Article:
By Eric Johnson
The Situation: Runner on 3rd, 1 out, 5-hitter at the plate. The hitter has a 1-1 count. The game is tied in the bottom of the 6th. The hitter knows he needs to get a ball in the air to get the runner in.
The Play: The hitter is sitting on a fastball, because he wants to be on time and hit something square. The pitcher deals, and loops a curveball up in the zone. The hitter takes it, and is shocked when he hears the umpire call it strike two.
The Outcome: He digs back into the box, and waves at a low slider for strike three. The next hitter grounds out, ending the inning.
What Went Wrong?
A D1 hitting coach who took multiple teams to Omaha once told me that his theory, when looking for a pitch, was to divide pitch selection into halves – so you only have to choose 1 of 2 options. Sit on either a fastball or off speed; a pitch on the inner half, or the outer half; a pitch up, or a pitch down. The only time that you can ever combine two of these sets of options (example: looking for a fastball on the inner half) is when you’re in an advantage count (0-0, 1-0, 2-0, 3-1).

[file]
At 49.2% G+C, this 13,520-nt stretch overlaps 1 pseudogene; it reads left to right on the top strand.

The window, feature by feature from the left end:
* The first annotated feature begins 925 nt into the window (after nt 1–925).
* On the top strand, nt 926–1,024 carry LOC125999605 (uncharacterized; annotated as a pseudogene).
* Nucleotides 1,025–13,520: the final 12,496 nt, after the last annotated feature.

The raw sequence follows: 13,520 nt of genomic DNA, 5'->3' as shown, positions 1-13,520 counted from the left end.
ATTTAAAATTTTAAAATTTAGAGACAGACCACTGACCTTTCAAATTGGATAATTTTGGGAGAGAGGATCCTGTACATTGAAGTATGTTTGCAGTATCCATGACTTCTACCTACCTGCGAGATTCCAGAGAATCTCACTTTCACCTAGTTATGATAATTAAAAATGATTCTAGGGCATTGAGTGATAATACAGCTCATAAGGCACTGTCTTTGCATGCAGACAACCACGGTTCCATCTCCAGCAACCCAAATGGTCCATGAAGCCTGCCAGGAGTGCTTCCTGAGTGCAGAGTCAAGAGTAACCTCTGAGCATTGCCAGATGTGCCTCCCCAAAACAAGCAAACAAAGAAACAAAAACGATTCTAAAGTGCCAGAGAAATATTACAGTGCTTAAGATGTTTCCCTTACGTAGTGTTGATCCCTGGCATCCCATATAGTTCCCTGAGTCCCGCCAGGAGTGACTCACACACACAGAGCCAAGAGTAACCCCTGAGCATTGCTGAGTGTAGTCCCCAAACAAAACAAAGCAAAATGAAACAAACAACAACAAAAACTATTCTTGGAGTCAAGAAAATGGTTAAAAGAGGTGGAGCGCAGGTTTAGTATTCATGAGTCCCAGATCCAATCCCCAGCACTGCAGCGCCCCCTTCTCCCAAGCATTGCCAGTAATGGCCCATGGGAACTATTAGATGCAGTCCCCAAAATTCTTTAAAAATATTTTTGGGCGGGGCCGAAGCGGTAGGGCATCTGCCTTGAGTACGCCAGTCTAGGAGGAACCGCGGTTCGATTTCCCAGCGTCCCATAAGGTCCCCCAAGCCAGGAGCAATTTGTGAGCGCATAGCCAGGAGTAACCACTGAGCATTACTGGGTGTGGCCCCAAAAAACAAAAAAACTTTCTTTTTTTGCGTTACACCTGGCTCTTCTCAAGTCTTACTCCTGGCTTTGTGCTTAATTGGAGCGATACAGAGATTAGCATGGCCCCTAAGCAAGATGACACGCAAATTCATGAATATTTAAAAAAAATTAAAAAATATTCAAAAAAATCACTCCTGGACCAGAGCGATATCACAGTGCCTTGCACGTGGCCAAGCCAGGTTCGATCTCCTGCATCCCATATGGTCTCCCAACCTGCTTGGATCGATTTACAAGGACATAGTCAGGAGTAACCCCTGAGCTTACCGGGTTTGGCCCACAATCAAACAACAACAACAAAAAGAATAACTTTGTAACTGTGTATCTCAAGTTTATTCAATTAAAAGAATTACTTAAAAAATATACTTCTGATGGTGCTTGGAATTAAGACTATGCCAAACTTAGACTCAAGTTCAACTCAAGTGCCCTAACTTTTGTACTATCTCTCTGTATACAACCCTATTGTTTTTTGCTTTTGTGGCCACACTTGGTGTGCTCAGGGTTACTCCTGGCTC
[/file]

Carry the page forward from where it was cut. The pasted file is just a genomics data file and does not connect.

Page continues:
In a 1-1 count, the hitter had the right approach by sitting on just one thing – a fastball. But his mistake came in the approach that he chose. With a runner on 3rd, he has to get a ball airborne to score the run. He knows that a groundball does him no good. Because of that, he needs to look up in the zone. A high curveball is not a hard pitch to hit for a fly ball. But by taking it and digging himself into a 1-2 count, he’s put the pitcher in the driver’s seat, and made it much harder to get the run in.
You have to find a way to balance being selective and being aggressive. You’ll need to learn how to select the right pitches and then be aggressive when you see the pitches you select. The situation will dictate what pitch you should be looking for, whether it is your favorite pitch, or a pitch that will help you get a job done. Understand each situation, and be prepared when you step in the box. Think the game.